“Give me white paper!”
October 5th, 2012
As we celebrate Columbus Day this weekend (read our history of the holiday, here), take a look at this poem by Edward Everett Hale that provides a great example of how to use poetry and literature to teach about the American holidays.
Hale, whose short story “The Man without a Country” is featured here, was a Unitarian minister and anti-slavery activist, was a prolific author of stories, essays, and poems, many on patriotic themes. A life-long patriot, Hale was born into a family of active Americans: He was the nephew both of Edward Everett, renowned orator and statesman, and of Alexander Hill Everett, the American diplomat who invited Washington Irving to Spain, where he wrote about Columbus. And Hale’s father, Nathan Hale, was the namesake and nephew of Nathan Hale, executed by the British for espionage during the Revolutionary War and famous for his last words, “I only regret that I have but one life to lose for my country.”
In 1882, Hale visited Spain to conduct research on Columbus and his travels, writing his biography on the explorer—The Life of Christopher Columbus: From His Own Letters and Journals—in time to be released for the 400th anniversary of Columbus’ discovery. The present selection, a poem in which he presents a novel view of the reason for, and the meaning of, Columbus’ voyages, comes from his 1903 collection of songs and poetry, New England History in Ballads. Who is it that says, “Give me white paper!” Why is it needed? What, in this poem, is the distinctive virtue of Columbus, and why does he sail? What, according to Hale, is the purpose of America?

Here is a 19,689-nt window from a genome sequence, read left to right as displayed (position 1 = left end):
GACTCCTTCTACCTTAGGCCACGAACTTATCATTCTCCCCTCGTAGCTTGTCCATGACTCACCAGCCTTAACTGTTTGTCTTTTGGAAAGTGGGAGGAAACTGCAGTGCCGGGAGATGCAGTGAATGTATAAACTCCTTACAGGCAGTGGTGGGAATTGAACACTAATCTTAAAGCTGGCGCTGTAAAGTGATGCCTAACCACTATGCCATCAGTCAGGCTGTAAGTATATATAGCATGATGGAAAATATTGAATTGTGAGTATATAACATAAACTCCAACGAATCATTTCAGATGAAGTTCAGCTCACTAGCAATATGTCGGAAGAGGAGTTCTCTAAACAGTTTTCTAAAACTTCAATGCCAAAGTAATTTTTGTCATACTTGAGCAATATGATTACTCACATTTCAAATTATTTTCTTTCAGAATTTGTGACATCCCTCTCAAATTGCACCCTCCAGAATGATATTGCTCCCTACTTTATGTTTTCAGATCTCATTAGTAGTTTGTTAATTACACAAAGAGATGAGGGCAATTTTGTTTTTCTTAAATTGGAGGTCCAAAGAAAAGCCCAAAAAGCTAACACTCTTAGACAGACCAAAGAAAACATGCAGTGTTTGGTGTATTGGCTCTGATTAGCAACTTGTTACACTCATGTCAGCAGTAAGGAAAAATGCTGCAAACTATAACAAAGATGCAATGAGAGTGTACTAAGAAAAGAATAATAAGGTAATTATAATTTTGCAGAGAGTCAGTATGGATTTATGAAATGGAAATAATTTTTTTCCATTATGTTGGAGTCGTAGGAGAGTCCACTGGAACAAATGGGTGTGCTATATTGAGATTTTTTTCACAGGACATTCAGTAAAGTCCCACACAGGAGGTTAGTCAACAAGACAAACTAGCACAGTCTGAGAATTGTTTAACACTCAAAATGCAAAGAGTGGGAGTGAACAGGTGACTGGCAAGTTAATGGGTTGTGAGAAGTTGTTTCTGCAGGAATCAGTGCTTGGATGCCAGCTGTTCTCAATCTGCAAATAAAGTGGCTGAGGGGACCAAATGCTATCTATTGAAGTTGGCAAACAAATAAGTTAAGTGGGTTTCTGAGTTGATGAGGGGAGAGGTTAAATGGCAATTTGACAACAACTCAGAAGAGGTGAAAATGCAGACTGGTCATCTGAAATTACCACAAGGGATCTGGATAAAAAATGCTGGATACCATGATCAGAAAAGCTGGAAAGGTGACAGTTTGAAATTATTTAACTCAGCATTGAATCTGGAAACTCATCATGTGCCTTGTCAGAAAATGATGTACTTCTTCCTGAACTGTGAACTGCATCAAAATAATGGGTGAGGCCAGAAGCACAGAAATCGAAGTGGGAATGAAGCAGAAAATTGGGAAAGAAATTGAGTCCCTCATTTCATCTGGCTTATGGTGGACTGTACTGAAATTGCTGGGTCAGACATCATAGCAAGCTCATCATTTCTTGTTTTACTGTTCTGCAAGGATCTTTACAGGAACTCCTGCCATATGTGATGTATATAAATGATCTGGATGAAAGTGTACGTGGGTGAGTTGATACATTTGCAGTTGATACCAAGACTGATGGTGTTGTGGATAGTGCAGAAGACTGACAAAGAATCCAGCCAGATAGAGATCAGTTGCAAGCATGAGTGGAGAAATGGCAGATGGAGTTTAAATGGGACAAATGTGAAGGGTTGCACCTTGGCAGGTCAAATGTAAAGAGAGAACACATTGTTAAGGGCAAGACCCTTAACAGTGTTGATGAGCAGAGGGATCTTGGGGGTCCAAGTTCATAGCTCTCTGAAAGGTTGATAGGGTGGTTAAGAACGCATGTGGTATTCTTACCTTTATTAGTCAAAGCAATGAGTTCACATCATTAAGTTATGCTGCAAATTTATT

Give me white paper!
This which you use is black and rough with smears
Of sweat and grime and fraud and blood and tears,
Crossed with the story of men’s sins and fears,
Of battle and of famine all these years,
When all God’s children had forgot their birth,
And drudged and fought and died like beasts of earth.
“Give me white paper!”
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Tags: Columbus Day, Edward Everett Hale, poetry
One storm-trained seaman listened to the word;
What no man saw he saw; he heard what no man heard.
In answer he compelled the sea
To eager man to tell
The secret she had kept so well!
Left blood and guilt and tyranny behind,—
Sailing still West the hidden shore to find;
For all mankind that unstained scroll unfurled,
Where God might write anew the story of the World.